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Top Tips For LOTS of Spring Peas


Top Tips For LOTS of Spring Peas

I know--you might not like the idea of putting anything in the ground this early in the season. But there is a very good reason to get peas planted before April 1st.

They ARE called "SPRING Peas" for a reason: Peas are NOT a summer crop. As soon as it gets hot, the vines wither up and depart this mortal coil. If you wait till it seems a reasonable time to plant, your vines may shrivel and die just as the first peas are ready for picking. Get them in the ground before April Fool's Day and they'll have all of April and May to grow big and strong, and you'll be picking all of June.

Your basic pea pickin' choices are:

Sweet and crispy snow peas; pick 'em while they're still nice and flat and enjoy them 'pod and all' in salads and stir-fries (MY personal favorite type of pea!).

Southern favorite 'snap' or 'sugar' peas; let the pods get a little fatter on the vine before picking, then zip off and discard the strings and eat these sweet treats 'pod and all' as well.

And, of course, your basic 'English', 'garden' or 'shelling' peas; where you zip open the pod and just eat the tasty peas inside.

However, even SNOW pea seeds won't germinate outside if the weather turns (or stays) frigid. So, pre-sprout your seeds inside instead! You'll pick peas for six weeks this Spring instead of just two days! Surround your seeds with slightly wet paper towels, put 'em in a Ziploc bag, BUT DON'T SEAL IT, and leave them sit out in the open at room temperature. The seeds should sprout in 48 hours. If it's nice and warm plant 'em all. If it's cold, plant a few seeds (for luck), wait a few days for the weather to change and then plant the rest (for intelligence).

Dig a little trench next to a trellis, fence or tall, thin sticks jammed into the ground, so your vines will have something to climb. Add a tablespoon of wood ash per foot of row to 'sweeten' the soil, drop in your sprouted seeds (don't be afraid to crowd 'em to an inch apart--they love it!), cover with an inch of compost or seed starting mix, and water well.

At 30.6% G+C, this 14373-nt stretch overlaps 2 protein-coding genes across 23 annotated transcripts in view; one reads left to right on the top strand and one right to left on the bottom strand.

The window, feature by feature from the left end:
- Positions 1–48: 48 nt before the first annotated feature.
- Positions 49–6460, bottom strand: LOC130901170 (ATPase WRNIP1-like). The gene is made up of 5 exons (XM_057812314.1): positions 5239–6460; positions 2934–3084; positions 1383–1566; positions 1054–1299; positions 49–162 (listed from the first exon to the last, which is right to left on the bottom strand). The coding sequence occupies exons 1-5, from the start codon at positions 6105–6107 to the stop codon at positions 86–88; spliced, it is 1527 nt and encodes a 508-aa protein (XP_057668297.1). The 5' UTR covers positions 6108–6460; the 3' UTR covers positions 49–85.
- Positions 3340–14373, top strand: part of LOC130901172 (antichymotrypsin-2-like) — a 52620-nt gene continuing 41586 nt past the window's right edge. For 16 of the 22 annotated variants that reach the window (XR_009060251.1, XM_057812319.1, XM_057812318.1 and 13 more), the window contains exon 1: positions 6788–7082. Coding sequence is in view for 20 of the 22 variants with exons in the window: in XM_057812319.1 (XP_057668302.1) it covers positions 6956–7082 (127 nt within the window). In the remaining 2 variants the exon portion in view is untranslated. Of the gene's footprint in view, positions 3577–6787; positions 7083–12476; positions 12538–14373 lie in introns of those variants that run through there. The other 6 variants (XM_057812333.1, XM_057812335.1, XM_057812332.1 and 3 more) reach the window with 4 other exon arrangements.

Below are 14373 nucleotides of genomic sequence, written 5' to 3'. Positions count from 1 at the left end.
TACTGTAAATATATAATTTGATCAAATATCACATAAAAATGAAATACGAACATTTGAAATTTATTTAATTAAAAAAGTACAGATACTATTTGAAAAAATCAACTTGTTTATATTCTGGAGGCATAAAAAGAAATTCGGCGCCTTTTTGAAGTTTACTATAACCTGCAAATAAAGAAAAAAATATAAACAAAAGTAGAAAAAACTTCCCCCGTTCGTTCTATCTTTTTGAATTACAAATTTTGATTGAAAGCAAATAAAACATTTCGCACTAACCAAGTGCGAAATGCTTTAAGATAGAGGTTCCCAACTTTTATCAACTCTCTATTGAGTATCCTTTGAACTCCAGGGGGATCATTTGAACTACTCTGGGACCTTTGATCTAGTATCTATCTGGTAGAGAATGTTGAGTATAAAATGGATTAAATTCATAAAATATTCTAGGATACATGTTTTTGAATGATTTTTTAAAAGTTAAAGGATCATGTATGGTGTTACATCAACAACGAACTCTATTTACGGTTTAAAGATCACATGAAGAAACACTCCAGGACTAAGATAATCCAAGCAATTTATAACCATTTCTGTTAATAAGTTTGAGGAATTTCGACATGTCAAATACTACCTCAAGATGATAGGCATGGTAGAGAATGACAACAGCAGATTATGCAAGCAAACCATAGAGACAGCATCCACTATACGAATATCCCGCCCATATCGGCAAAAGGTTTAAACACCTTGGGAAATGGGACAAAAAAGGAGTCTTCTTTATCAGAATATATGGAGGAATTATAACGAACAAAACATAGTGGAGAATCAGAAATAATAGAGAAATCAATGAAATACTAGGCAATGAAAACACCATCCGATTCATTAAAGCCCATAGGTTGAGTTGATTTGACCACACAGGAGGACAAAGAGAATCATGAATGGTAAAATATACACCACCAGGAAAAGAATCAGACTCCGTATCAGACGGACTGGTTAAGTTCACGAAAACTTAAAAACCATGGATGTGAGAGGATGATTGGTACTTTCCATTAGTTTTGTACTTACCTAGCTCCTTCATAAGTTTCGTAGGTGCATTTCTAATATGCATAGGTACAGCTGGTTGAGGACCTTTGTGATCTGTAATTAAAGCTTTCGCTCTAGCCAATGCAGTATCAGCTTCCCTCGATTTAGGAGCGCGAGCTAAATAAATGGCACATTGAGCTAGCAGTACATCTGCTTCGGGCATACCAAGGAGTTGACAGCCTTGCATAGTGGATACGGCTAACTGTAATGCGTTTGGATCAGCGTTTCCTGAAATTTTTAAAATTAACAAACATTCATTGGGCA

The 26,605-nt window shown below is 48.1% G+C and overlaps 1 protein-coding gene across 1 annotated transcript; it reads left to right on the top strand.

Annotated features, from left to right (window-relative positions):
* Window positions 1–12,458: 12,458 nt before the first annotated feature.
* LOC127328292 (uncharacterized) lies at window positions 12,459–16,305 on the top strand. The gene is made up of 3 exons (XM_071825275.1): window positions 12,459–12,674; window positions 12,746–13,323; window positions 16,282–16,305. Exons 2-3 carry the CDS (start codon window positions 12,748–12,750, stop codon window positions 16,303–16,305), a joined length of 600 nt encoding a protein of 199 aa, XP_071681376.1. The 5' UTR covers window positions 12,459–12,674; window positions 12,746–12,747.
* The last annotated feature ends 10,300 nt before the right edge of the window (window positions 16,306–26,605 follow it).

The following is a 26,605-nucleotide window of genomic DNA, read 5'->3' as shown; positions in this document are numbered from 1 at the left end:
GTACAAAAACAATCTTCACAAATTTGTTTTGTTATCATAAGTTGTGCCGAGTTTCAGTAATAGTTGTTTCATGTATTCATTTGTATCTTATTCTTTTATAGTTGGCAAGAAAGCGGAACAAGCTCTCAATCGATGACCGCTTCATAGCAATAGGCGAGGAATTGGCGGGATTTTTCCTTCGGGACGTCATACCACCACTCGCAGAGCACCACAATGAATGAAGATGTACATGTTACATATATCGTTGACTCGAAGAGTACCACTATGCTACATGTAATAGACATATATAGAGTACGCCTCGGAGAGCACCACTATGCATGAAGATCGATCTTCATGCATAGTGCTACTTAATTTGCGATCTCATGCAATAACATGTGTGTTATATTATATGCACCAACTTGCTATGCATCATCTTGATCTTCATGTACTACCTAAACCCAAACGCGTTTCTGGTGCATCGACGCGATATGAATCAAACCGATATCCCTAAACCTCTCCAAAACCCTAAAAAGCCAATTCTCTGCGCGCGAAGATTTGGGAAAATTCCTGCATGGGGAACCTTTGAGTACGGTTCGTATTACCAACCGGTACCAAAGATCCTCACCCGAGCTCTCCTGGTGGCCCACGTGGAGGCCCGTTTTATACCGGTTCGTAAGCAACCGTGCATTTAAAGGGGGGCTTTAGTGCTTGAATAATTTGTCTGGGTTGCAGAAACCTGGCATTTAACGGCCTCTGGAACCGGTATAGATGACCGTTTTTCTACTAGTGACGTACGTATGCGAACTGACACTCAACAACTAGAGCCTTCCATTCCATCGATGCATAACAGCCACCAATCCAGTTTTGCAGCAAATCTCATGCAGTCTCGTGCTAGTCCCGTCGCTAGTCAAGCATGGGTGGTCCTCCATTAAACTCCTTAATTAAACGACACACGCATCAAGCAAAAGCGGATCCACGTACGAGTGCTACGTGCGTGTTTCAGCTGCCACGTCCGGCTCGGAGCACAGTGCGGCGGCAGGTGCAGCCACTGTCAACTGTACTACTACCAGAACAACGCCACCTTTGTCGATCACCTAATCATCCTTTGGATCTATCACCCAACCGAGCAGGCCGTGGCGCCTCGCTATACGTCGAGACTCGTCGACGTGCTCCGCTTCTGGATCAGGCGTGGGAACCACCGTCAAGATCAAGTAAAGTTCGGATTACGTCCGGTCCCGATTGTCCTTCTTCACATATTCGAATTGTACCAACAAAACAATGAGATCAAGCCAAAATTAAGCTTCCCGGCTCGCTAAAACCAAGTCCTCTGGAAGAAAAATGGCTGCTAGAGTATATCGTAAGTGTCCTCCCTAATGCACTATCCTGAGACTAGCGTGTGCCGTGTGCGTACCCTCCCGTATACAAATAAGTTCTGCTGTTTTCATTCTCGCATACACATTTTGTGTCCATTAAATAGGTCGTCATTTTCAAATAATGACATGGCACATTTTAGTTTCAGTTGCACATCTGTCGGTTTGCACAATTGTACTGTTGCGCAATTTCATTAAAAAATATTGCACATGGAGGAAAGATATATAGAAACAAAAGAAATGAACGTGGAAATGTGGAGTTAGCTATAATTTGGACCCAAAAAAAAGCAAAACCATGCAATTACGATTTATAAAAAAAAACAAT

Then be brave--if a cold wave hits, it may be a while before the sprouts shoot through the surface of the soil, but they will. Water weekly if it doesn't rain. For food, shovel some nice fresh finished compost around the plants when they get to be about six inches tall; water with compost tea every other week; or use a gentle organic packaged fertilizer. Pick promptly when the peas start coming--the more you pick, the more you get! (And the smaller they are the sweeter they'll be.)

And for the Advanced Class...
Get some 'pea and bean inoculant' at the garden center or through a catalog and roll your seeds around in the flour-like stuff before you bury 'em. Bacteria in the powder will form a symbiotic relationship with your plants, enabling them to suck plant-feeding nitrogen right out of the air. This also works with 'string' beans; in fact, these bacteria work their magic on all peas and beans (and other podding legumes). WAY cool.

Great science experiment: Start some peas 'with' and some 'without' the inoculant in little containers on a windowsill. Pull a few up after a month or so. The inoculated plants should have little round growths on their roots, showing that bacteria and plant have become one (better) organism!

If you miss the planting window in Spring, don't plant late; the-cool-weather-loving vines will just burn up in July. Instead, plan on putting in a Fall crop:

Pick the coolest spot in your garden (i.e. afternoon shade), put the seeds in the ground 90 days before your first expected frost date in the Fall, keep the young plants well-watered (and perhaps even cooled with some shade cloth or the shadow of taller plants, like corn or tomatoes) till summer's most torrid days are done, and think good thoughts. Remember--the plants like cool weather, so light frosts won't bother them a bit. Northerners can generally get a nice run of peas--lots if the frigid winter frosts hold off for a while and you're out there everyday picking. (Picking EVERY day is super-important with peas (and beans))!

A word or twenty about height:

Read catalog descriptions carefully. Most (maybe all) snow peas have a 'bush' style of growing that only requires around two to three feet of support; the word 'container' is also a good indication of petiteness.

Snap peas are variable, but most require at least five feet of support, which is good if you want the picking to be at a standing-up height.

English shelling peas are the tallest; nine feet high is not unusual. I have a ten-foot-high trellis that I bent in half, so they climb one side and then tumble down the other.

Above all else refer to the final height on the seed packet or catalog description. If it isn't listed, look up the variety on a different website. Oregon Sugar Pods and Green Arrow shelling peas will be the same height no matter where you get them.

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